OSWEGO, NY – When you’re an old and chubby guy hauling zillions of dollars worth of toys and goodies on your sleigh in the dark of night with only eight tiny reindeer for protection – it’s safe to say you could use some more security.
And, if you cover the entire world in one night, you need someone that can keep up with you.
That’s where The US Air Force comes in.
On Christmas Eve, New York Air National Guardsmen and Royal Canadian Air Force personnel from the Eastern Air Defense Sector will play a key role as the North American Aerospace Defense Command (NORAD) tracks Santa Claus and his reindeer.
“NORAD has supported Santa Claus’ Christmas Eve operations for 61 years and we are always delighted to help,” said Col. Emil Filkorn, the commander of the Eastern Air Defense Sector, known as EADS. “I can assure everyone that EADS will do everything in its power to assist Santa with his critical mission.”
EADS’ Battle Control Center will monitor Santa constantly as he travels across the eastern U.S. delivering toys and gifts. These activities are in support of the NORAD Tracks Santa Operations Center at Peterson Air Force Base, Colorado, which leads the Santa monitoring effort.
In 1958, the governments of Canada and the United States created the bi-national air defense command North American Aerospace Defense Command, which then took on the tradition of tracking Santa.
The Eastern Air Defense Sector is a North American Aerospace Defense Command (NORAD) headquarters unit located at the Griffiss Business and Technology Park in Rome, NY.
The Santa tracking tradition started in 1955, when a Colorado Springs, Colorado Sears Roebuck & Co. advertisement encouraging local children to call Santa listed an incorrect phone number. Instead of reaching Santa, the phone number went into to the Continental Air Defense Command’s operations hotline.
Col. Harry Shoup, the operations director, could have just hung up; demanded Sears print a correction. But instead, he had his staff check the radar for indications of Santa making his way south from the North Pole.
Children who called were given location updates — and a tradition was born!
“Yup, that’s exactly what happened!” said Kara Shore, principal of Leighton Elementary School in Oswego. “It was very savvay on his part to do that.”
During her USAF career, the principal worked with the Canadian Forces at NORAD.
“When I was there, it was us and the Canadians that worked together. Cheyane Mountain Air Force Base is kind of the civilian name that it fell under. At Peterson Air Force Base there were many, many volunteers who did this and it still happens today. At NORAD, we were in charge of making sure the skies were clear. The calls come into the volunteers at NORAD Tracks Santa Operations Center at Peterson.”
The volunteers will tell the kids that the Air Force planes and the Canadian planes fly aside Santa, to keep him safe as he is going through. He goes like 350,000 miles on Christmas Eve. They fly with him and keep radar for him
Santa calls back to NORAD and he talks to the elves. That’s how Santa knows the skies ahead are clear, the elves tell him if he’s keeping on track. Then the U.S. and Canadians call those volunteers to be sure he’s getting to every point that he needs to based on the radar.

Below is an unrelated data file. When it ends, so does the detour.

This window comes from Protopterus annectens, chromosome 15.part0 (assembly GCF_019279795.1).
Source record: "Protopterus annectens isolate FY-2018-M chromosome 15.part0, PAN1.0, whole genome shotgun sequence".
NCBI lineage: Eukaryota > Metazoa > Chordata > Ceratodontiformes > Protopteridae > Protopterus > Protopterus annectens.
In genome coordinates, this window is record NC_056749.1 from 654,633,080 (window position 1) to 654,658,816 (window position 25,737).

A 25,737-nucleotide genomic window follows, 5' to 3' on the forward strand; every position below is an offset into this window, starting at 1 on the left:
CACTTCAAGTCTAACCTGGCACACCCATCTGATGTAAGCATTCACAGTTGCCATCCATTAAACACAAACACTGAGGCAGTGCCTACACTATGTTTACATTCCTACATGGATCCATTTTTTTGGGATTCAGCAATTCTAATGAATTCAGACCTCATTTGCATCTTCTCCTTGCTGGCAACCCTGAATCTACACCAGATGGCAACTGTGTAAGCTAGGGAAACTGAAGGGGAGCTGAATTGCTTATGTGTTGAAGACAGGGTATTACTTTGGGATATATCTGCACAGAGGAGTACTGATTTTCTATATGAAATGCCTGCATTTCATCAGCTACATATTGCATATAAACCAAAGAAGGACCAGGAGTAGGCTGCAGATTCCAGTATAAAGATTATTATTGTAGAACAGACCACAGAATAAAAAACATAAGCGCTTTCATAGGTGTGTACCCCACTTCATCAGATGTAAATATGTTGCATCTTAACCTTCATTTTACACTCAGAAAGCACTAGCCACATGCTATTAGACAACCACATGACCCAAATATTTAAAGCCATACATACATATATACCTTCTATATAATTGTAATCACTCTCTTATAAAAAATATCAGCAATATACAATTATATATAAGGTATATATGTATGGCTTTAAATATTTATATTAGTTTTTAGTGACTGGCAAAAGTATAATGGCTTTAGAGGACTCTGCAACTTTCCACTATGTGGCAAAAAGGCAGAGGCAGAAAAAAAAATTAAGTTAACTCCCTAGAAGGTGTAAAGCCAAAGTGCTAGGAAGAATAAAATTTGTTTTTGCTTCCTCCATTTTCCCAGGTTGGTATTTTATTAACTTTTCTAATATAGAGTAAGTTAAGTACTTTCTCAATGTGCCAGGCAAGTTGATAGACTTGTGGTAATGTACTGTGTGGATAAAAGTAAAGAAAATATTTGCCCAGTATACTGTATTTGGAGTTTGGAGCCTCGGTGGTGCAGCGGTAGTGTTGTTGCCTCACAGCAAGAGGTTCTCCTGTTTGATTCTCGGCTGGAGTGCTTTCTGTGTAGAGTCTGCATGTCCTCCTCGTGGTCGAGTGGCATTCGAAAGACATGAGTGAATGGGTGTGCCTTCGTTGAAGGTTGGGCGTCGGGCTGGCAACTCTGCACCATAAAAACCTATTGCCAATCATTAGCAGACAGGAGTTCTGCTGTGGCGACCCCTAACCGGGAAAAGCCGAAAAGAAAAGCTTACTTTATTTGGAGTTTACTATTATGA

There have been times when there are “a hundred and something thousand calls every hour” to the call center, the principal said.
“Every single hour. It’s busy. They have volunteer elves who handle it all. They have been doing it for years. Many are retired military,” she said. “It’s pretty neat. And at the Air Force base we’d have a lot of fundraisers for the kids, too.”
Santa starts at NORAD. He stops down for his high-tech pre-flight checkup as he and his slegh full of gifts are secured for takeoff. Then he is joined by some matter-anti-matter fueled warp speed F-16s.
The jets are reportedly being phased out in favor of unmanned drones. Santa, however, frowns on drones – he’s a traditional kind of jolly old elf.
“I haven’t heard of any drones following Santa. He still wants the real deal,” Shore said. “Santa has some pull with the Air Force.”
Responsible for the air defense of the eastern United States, EADS is composed of New York Air National Guardsmen from the 224th Air Defense Group, a Canadian Forces detachment, Army, Navy and Coast Guard liaison officers, and federal civilians.
EADS also has two detachments located in the National Capital Region.
The NORAD Tracks Santa website, www.noradsanta.org, launched on Dec. 1. The site features Santa’s North Pole village, a holiday countdown, games and activities.
The website is available in eight languages: English, French, Spanish, German, Italian, Japanese, Portuguese and Chinese.
NORAD starts its Santa tracking operation at 2:01 a.m. on Dec. 24.
At 6 a.m., children and parents can call the NORAD operations floor at 1-877-Hi-NORAD (1-877-446-6723) or send an e-mail to [email protected] for live updates.
Any time on Dec. 24, Windows Phone users can ask Cortana for Santa’s location, and OnStar subscribers can press the OnStar button in their vehicles to locate Santa.
Official NORAD Tracks Santa apps are also available in the Windows, Apple and Google Play stores, so parents and children can count down the days until Santa’s launch on their smartphones and tablets.
Tracking opportunities are also offered on Facebook, Twitter, YouTube, Instagram and Google+.
Santa followers just need to type @noradsanta” into each search engine to get started.